2. He is facing prosecution for fraud.
3. The evidence was crucial for the prosecution.
4. The lawyer worked for the prosecution.

 

WORD-7: Deported

CONTEXT: How would they feel about the rights of the writer Victoria Amelina, my friend, and all the other civilians killed in Ukraine? How would they feel about the rights of the Chagossians, forcibly deported from their homes 50 years ago, and still not able to return? How would they feel about a British government that seeks to limit the effect of the European convention on human rights – drafted with significant input from the UK – to allow the country to send people to Rwanda, a place that the supreme court has determined not to be safe? How would they feel about the terrible deaths that occurred in southern Israel on 7 October? How would they feel about the terrible deaths that have followed in Gaza? How would they feel about the mass incarceration of the Uyghurs? How would they feel about the policy of torture embraced after September 11?

SOURCE: The Guardian

EXPLANATORY PARAGRAPH: Deported means someone is sent back to their own country by the government of the country they are in. It’s like if you are playing at a friend’s house and their mom says you have to go home.

MEANING: Expelled from a country, typically because of illegal status or for having committed a crime (Verb, past tense).

PRONUNCIATION: dee-PORT-ed

SYNONYMS: Expelled, Banished, Exiled, Sent back, Repatriated

USAGE EXAMPLES:
1. He was deported back to his home country.
2. The family faced being deported after their visa expired.
3. She was deported for breaking the law.
4. Several people were deported following the investigation.

 

WORD-8: Incarceration

CONTEXT: How would they feel about the rights of the writer Victoria Amelina, my friend, and all the other civilians killed in Ukraine? How would they feel about the rights of the Chagossians, forcibly deported from their homes 50 years ago, and still not able to return? How would they feel about a British government that seeks to limit the effect of the European convention on human rights – drafted with significant input from the UK – to allow the country to send people to Rwanda, a place that the supreme court has determined not to be safe? How would they feel about the terrible deaths that occurred in southern Israel on 7 October? How would they feel about the terrible deaths that have followed in Gaza? How would they feel about the mass incarceration of the Uyghurs? How would they feel about the policy of torture embraced after September 11?

SOURCE: The Guardian

EXPLANATORY PARAGRAPH: Incarceration is when someone is put in a place like a jail or prison because they broke the law. It’s like being put in a time-out, but for grown-ups who did something really wrong.

MEANING: The state of being confined in prison; imprisonment (Noun).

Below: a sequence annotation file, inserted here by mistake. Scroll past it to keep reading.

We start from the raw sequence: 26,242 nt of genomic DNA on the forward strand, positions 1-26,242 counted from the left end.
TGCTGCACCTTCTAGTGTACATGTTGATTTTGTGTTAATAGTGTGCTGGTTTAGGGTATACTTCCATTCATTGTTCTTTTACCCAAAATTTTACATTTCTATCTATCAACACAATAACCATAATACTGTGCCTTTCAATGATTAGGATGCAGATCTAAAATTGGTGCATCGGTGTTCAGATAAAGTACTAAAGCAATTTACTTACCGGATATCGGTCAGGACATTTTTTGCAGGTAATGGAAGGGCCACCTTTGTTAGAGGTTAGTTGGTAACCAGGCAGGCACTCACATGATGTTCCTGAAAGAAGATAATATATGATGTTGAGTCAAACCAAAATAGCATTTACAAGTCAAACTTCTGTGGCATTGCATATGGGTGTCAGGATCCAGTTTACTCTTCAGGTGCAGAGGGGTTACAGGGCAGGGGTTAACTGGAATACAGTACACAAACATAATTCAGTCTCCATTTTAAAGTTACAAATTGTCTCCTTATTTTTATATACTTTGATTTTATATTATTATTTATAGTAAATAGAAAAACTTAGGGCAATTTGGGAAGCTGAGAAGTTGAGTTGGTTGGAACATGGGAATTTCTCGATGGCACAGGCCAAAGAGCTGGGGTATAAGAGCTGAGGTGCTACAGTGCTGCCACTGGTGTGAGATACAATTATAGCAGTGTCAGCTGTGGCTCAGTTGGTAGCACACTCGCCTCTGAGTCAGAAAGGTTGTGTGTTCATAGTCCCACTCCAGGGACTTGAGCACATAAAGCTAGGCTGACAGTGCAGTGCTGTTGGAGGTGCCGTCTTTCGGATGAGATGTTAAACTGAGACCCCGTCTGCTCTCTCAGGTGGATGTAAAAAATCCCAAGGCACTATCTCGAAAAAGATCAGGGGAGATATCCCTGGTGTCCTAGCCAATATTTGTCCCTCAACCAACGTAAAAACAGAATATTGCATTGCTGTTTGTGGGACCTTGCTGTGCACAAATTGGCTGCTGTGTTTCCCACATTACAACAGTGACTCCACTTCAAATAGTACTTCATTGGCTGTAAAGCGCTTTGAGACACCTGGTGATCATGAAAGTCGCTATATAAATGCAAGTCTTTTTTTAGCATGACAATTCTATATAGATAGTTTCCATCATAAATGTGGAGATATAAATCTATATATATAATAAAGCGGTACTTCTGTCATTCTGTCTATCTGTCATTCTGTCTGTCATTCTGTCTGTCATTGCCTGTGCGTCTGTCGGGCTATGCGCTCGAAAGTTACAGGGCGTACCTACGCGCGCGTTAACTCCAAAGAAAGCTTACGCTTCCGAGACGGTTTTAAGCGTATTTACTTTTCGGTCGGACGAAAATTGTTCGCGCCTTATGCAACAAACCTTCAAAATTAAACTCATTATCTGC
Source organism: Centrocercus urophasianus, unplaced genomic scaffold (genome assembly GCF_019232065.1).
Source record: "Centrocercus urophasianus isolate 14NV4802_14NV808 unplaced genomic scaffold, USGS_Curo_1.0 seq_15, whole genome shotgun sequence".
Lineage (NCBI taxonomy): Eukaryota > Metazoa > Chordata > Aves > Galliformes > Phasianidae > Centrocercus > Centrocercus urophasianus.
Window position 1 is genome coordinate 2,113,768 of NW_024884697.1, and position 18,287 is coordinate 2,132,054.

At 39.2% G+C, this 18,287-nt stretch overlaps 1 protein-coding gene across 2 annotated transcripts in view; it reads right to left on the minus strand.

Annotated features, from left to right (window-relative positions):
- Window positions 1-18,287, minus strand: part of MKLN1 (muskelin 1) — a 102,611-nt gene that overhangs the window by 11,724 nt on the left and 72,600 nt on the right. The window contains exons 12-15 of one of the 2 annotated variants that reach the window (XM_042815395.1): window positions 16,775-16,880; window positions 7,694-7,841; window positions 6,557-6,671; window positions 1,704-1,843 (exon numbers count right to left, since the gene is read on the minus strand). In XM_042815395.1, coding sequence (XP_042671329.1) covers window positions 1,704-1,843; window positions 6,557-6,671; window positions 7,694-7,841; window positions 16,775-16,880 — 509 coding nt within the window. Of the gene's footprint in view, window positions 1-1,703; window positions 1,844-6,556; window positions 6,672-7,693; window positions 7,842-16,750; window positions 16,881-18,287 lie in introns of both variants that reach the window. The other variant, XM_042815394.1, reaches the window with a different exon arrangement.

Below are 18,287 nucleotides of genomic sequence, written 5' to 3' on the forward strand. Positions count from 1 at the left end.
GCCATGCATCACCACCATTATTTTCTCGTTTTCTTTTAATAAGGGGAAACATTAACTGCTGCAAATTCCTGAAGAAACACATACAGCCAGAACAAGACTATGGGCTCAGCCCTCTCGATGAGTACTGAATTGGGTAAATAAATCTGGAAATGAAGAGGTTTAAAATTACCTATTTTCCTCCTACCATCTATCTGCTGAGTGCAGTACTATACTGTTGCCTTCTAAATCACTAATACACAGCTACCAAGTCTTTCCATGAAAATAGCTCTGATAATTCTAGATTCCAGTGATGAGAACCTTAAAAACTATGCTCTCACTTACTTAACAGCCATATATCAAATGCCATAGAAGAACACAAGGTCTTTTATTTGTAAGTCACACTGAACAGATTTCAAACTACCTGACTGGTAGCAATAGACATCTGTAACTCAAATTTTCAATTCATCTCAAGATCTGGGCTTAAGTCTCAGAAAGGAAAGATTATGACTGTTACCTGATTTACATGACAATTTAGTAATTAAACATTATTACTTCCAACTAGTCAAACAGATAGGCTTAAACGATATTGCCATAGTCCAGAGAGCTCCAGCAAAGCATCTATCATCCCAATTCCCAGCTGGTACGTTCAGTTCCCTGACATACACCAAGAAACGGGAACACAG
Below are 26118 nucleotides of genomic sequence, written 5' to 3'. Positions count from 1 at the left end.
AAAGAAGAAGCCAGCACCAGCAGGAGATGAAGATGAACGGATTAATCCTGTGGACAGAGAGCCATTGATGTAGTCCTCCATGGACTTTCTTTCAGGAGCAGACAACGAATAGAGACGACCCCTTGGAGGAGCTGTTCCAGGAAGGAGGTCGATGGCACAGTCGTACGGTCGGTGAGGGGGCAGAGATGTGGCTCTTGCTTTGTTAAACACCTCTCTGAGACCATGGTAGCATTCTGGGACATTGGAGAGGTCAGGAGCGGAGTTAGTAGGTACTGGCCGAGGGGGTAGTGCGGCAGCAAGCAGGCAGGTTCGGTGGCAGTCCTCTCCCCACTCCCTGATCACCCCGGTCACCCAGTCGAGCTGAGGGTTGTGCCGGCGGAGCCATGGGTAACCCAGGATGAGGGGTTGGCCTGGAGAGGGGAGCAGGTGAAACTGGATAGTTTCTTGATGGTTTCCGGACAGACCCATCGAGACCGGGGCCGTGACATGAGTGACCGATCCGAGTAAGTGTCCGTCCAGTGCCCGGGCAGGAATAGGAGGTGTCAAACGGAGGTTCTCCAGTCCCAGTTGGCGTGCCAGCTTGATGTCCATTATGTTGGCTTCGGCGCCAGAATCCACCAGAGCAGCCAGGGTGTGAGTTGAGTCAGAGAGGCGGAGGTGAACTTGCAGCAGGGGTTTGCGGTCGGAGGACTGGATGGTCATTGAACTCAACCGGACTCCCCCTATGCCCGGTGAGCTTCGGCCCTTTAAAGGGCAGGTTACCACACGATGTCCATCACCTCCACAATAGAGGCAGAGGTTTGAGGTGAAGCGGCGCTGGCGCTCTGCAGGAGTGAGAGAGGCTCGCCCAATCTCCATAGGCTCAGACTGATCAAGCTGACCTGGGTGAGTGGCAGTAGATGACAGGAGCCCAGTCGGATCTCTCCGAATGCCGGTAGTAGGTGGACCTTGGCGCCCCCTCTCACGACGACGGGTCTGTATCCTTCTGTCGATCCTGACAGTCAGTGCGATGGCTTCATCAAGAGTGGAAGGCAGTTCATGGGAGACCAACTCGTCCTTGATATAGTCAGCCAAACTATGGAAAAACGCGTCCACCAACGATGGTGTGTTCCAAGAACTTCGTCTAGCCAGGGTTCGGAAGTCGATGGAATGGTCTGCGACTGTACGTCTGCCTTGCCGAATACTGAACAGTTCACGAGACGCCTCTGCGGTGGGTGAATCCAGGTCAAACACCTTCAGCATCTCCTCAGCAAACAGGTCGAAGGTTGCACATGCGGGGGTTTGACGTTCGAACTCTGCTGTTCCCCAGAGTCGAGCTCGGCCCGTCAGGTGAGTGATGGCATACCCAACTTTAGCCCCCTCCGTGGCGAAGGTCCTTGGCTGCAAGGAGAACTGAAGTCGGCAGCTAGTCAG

PRONUNCIATION: in-kar-suh-RAY-shuhn

SYNONYMS: Imprisonment, Confinement, Detention, Captivity, Lock-up

USAGE EXAMPLES:
1. His incarceration lasted for two years.
2. The judge ordered the incarceration of the criminal.
3. She studied the effects of incarceration on families.
4. Incarceration is a common penalty for serious crimes.

 

WORD-9: Speculate

CONTEXT: We can speculate, but we cannot know. But I know how I feel, on this anniversary, inspired by their ideas and endeavours and those of countless others. I would say: this is not a moment of celebration, but of recognition, of how much remains to be done, and also of what is different today and what we have.

SOURCE: The Guardian

EXPLANATORY PARAGRAPH: Speculate is like making a guess about something when you don’t know all the facts, like trying to guess what you’re getting for your birthday based on little hints.

MEANING: To form a theory or conjecture about a subject without firm evidence (Verb); To invest in stocks, property, or other ventures in the hope of gain but with the risk of loss (Verb).

PRONUNCIATION: SPEK-yoo-layt

SYNONYMS: Guess, Conjecture, Theorize, Hypothesize, Surmise

USAGE EXAMPLES:
1. They could only speculate about the reasons.
2. Investors speculate in the stock market.
3. Speculate wisely to avoid losses.
4. His absence led many to speculate.

 

WORD-10: Endeavours

CONTEXT: We can speculate, but we cannot know. But I know how I feel, on this anniversary, inspired by their ideas and endeavours and those of countless others. I would say: this is not a moment of celebration, but of recognition, of how much remains to be done, and also of what is different today and what we have.

SOURCE: The Guardian

EXPLANATORY PARAGRAPH: Endeavours are like trying really hard to do something or make something happen, like when you’re trying to build the tallest tower with your blocks.

MEANING: Attempts to achieve a goal; serious or sustained efforts (Noun).

PRONUNCIATION: en-DEV-ers

SYNONYMS: Efforts, Attempts, Ventures, Pursuits, Undertakings

USAGE EXAMPLES:
1. She succeeded in her endeavours to become a doctor.
2. They shared their scientific endeavours at the conference.
3. His literary endeavours were well-received.
4. The team’s endeavours resulted in success.

 

 

Vocabulary Pronunciation

Title: “Sounds of Speech: Guiding Principles to Master ‘Vocabulary Pronunciation'”

The dance of language learning comprises two inseparable partners: vocabulary and pronunciation. The rhythm of this dance is best enjoyed when both partners are in sync. Essentially, mastering ‘vocabulary pronunciation’ is key to expressing and understanding a language effectively. However, what is the ideal approach to learn ‘vocabulary pronunciation’?

Firstly, the process of learning ‘vocabulary pronunciation’ isn’t a sprint. Rather, it’s a marathon where consistency is vital. A gradual and steady pace of learning new words and their pronunciation offers enough time to effectively practice and commit them to memory.

Secondly, to master ‘vocabulary pronunciation’, go beyond written text. Dwell in the world of audible language, such as documentaries, podcasts, music, or language-learning apps that provide pronunciation guides. These memorable auditory experiences aid in refining your ‘vocabulary pronunciation’ and offer a glimpse into the authentic sounds of the language.

Another beneficial strategy for learning ‘vocabulary pronunciation’ involves the use of phonetic transcriptions. They offer systematic approaches to understanding the sound system of a language, thereby improving pronunciation.

Most importantly, do not shy away from practicing your ‘vocabulary pronunciation’. Be it in a language exchange meeting, a conversation with a native speaker, or even a self-recording session, active verbalization massively boosts your pronunciation prowess.

Lastly, always remember to train your ears as much as you train your tongue. Listening carefully to native speakers helps you capture the subtleties of ‘vocabulary pronunciation’, contributing to better delivery when you speak.

In conclusion, mastering ‘vocabulary pronunciation’ is not an overnight journey. It’s a process of intentional practice, sustained listening, conscientious reflection and active usage. As you chart this course with diligence and patience, you will witness your ‘vocabulary pronunciation’ skills blossom, leading you to communicate with greater fluency and confidence.